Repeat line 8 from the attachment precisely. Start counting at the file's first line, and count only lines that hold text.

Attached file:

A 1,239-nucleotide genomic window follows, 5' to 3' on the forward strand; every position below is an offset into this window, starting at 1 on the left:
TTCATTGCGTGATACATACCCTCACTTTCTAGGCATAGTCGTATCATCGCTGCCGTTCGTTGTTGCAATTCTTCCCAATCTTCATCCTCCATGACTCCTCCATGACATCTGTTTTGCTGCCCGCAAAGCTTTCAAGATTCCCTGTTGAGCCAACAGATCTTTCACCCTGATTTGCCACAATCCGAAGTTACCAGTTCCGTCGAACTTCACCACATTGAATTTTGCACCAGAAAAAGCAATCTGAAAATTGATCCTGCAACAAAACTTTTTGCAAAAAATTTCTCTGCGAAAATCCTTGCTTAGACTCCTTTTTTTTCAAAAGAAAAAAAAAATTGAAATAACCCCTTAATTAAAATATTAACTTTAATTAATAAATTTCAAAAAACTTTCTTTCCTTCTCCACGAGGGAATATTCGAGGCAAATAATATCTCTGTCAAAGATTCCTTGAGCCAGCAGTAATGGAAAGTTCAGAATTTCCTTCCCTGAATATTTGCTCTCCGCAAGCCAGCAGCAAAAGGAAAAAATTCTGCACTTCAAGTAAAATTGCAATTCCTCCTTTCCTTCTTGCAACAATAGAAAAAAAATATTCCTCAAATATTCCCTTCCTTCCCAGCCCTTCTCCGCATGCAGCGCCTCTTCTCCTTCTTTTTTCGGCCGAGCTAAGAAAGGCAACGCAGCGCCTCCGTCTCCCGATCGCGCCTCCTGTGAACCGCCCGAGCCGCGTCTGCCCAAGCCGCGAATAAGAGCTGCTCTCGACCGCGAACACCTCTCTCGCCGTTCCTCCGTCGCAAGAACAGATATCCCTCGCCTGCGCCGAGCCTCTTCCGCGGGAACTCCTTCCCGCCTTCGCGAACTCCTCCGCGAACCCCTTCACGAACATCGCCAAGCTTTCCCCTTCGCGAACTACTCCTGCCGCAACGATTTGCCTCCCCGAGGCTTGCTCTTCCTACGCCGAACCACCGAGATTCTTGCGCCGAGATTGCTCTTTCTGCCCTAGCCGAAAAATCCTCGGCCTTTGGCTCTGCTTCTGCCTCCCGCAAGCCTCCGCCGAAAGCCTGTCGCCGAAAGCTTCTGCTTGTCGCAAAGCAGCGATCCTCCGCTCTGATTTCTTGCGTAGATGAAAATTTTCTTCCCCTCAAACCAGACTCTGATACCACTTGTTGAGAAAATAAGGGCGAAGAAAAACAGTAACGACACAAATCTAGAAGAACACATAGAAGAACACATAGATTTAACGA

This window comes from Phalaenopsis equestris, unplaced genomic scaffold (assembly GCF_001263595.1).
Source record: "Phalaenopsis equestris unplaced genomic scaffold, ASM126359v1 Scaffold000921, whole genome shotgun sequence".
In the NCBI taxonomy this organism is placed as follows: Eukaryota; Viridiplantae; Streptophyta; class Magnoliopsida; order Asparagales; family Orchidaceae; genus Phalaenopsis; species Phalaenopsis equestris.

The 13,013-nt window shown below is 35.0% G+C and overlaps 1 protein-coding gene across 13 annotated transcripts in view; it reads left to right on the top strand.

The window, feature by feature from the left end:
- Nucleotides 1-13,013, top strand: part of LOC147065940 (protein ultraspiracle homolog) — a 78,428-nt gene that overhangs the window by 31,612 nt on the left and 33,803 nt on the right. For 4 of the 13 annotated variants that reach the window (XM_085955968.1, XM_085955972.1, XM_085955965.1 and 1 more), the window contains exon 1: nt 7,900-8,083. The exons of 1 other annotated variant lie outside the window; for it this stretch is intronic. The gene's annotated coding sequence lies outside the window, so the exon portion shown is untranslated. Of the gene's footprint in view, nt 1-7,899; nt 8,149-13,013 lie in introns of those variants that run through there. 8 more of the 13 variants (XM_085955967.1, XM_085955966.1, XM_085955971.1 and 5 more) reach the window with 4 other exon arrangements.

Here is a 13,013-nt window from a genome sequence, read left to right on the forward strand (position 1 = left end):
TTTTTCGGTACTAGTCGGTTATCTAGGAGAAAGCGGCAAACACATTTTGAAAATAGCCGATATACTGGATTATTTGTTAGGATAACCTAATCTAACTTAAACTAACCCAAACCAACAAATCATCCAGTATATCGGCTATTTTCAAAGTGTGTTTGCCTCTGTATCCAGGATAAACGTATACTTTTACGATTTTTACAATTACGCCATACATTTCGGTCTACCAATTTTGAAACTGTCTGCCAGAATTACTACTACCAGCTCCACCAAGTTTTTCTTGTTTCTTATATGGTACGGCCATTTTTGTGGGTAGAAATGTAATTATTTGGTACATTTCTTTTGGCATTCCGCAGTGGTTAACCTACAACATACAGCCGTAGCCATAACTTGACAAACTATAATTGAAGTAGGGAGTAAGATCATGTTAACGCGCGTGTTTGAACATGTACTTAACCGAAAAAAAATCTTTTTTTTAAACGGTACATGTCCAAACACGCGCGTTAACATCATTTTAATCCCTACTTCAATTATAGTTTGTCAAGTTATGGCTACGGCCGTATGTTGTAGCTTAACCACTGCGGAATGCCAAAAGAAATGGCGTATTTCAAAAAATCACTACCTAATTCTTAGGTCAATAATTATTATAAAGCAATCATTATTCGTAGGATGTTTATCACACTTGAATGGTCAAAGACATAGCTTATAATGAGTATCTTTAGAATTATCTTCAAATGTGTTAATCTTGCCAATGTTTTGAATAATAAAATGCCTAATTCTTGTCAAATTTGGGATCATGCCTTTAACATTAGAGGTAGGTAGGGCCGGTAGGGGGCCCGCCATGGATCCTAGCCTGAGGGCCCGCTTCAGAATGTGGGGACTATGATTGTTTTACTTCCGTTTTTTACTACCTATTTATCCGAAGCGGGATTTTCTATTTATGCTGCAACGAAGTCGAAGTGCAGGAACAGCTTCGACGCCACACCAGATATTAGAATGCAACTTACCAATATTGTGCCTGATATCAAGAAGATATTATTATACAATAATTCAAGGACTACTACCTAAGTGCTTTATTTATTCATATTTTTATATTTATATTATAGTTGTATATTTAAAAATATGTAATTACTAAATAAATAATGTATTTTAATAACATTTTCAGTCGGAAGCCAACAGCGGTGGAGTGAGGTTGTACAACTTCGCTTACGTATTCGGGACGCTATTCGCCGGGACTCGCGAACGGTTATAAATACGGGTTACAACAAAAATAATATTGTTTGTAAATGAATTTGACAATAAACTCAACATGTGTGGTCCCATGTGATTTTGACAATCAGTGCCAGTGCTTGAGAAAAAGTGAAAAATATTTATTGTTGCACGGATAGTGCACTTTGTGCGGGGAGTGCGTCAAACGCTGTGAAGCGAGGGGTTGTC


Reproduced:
- Nucleotides 1-13,013, top strand: part of LOC147065940 (protein ultraspiracle homolog) — a 78,428-nt gene that overhangs the window by 31,612 nt on the left and 33,803 nt on the right. For 4 of the 13 annotated variants that reach the window (XM_085955968.1, XM_085955972.1, XM_085955965.1 and 1 more), the window contains exon 1: nt 7,900-8,083. The exons of 1 other annotated variant lie outside the window; for it this stretch is intronic. The gene's annotated coding sequence lies outside the window, so the exon portion shown is untranslated. Of the gene's footprint in view, nt 1-7,899; nt 8,149-13,013 lie in introns of those variants that run through there. 8 more of the 13 variants (XM_085955967.1, XM_085955966.1, XM_085955971.1 and 5 more) reach the window with 4 other exon arrangements.